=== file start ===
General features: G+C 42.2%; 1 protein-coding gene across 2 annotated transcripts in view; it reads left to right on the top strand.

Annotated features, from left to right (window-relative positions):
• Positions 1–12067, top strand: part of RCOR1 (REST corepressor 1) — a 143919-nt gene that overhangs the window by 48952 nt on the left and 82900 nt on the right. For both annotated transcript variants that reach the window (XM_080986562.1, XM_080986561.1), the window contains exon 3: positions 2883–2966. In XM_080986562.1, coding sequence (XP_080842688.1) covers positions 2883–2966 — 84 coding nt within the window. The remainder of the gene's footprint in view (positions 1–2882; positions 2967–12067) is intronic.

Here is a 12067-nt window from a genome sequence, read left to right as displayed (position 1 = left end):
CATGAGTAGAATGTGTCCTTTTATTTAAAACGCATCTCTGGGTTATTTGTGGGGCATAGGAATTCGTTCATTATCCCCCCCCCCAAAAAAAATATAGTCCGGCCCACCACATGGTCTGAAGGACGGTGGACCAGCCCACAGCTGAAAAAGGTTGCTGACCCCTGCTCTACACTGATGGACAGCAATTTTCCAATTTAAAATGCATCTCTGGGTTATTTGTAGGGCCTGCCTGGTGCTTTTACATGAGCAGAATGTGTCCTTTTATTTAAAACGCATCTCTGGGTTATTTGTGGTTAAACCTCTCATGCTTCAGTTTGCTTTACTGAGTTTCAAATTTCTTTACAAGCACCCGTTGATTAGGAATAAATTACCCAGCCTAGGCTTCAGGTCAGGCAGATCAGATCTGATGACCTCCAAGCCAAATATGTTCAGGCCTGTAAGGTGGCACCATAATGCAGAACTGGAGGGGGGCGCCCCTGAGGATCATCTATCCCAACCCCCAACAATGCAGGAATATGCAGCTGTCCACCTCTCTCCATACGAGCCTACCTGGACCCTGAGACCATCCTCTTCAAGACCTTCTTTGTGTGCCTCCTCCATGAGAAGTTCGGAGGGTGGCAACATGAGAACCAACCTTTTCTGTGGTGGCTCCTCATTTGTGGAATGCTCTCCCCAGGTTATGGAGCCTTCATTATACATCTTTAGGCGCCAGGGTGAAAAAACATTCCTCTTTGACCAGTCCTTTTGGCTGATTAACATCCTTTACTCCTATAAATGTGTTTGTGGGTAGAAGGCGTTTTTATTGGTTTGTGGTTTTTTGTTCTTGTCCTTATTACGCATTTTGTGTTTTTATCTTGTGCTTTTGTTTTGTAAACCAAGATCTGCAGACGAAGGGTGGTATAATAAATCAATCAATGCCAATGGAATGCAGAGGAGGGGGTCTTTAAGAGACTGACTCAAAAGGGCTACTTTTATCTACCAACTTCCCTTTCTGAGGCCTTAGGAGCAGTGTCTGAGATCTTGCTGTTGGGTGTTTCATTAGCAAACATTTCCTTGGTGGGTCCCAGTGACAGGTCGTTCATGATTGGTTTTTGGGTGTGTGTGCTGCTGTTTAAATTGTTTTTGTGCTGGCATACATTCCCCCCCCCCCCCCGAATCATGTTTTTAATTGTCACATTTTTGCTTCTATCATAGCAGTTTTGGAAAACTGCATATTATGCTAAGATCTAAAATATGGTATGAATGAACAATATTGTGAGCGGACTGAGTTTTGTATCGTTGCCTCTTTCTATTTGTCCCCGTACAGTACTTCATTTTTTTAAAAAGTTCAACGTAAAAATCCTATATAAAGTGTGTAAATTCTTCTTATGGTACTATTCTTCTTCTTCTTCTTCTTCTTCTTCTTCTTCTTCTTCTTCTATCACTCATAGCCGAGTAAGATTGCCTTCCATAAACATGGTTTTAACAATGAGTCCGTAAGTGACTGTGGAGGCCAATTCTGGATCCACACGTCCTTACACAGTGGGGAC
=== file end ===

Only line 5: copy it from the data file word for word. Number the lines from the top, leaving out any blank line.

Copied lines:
CATGAGTAGAATGTGTCCTTTTATTTAAAACGCATCTCTGGGTTATTTGTGGGGCATAGGAATTCGTTCATTATCCCCCCCCCCAAAAAAAATATAGTCCGGCCCACCACATGGTCTGAAGGACGGTGGACCAGCCCACAGCTGAAAAAGGTTGCTGACCCCTGCTCTACACTGATGGACAGCAATTTTCCAATTTAAAATGCATCTCTGGGTTATTTGTAGGGCCTGCCTGGTGCTTTTACATGAGCAGAATGTGTCCTTTTATTTAAAACGCATCTCTGGGTTATTTGTGGTTAAACCTCTCATGCTTCAGTTTGCTTTACTGAGTTTCAAATTTCTTTACAAGCACCCGTTGATTAGGAATAAATTACCCAGCCTAGGCTTCAGGTCAGGCAGATCAGATCTGATGACCTCCAAGCCAAATATGTTCAGGCCTGTAAGGTGGCACCATAATGCAGAACTGGAGGGGGGCGCCCCTGAGGATCATCTATCCCAACCCCCAACAATGCAGGAATATGCAGCTGTCCACCTCTCTCCATACGAGCCTACCTGGACCCTGAGACCATCCTCTTCAAGACCTTCTTTGTGTGCCTCCTCCATGAGAAGTTCGGAGGGTGGCAACATGAGAACCAACCTTTTCTGTGGTGGCTCCTCATTTGTGGAATGCTCTCCCCAGGTTATGGAGCCTTCATTATACATCTTTAGGCGCCAGGGTGAAAAAACATTCCTCTTTGACCAGTCCTTTTGGCTGATTAACATCCTTTACTCCTATAAATGTGTTTGTGGGTAGAAGGCGTTTTTATTGGTTTGTGGTTTTTTGTTCTTGTCCTTATTACGCATTTTGTGTTTTTATCTTGTGCTTTTGTTTTGTAAACCAAGATCTGCAGACGAAGGGTGGTATAATAAATCAATCAATGCCAATGGAATGCAGAGGAGGGGGTCTTTAAGAGACTGACTCAAAAGGGCTACTTTTATCTACCAACTTCCCTTTCTGAGGCCTTAGGAGCAGTGTCTGAGATCTTGCTGTTGGGTGTTTCATTAGCAAACATTTCCTTGGTGGGTCCCAGTGACAGGTCGTTCATGATTGGTTTTTGGGTGTGTGTGCTGCTGTTTAAATTGTTTTTGTGCTGGCATACATTCCCCCCCCCCCCCCGAATCATGTTTTTAATTGTCACATTTTTGCTTCTATCATAGCAGTTTTGGAAAACTGCATATTATGCTAAGATCTAAAATATGGTATGAATGAACAATATTGTGAGCGGACTGAGTTTTGTATCGTTGCCTCTTTCTATTTGTCCCCGTACAGTACTTCATTTTTTTAAAAAGTTCAACGTAAAAATCCTATATAAAGTGTGTAAATTCTTCTTATGGTACTATTCTTCTTCTTCTTCTTCTTCTTCTTCTTCTTCTTCTTCTTCTATCACTCATAGCCGAGTAAGATTGCCTTCCATAAACATGGTTTTAACAATGAGTCCGTAAGTGACTGTGGAGGCCAATTCTGGATCCACACGTCCTTACACAGTGGGGAC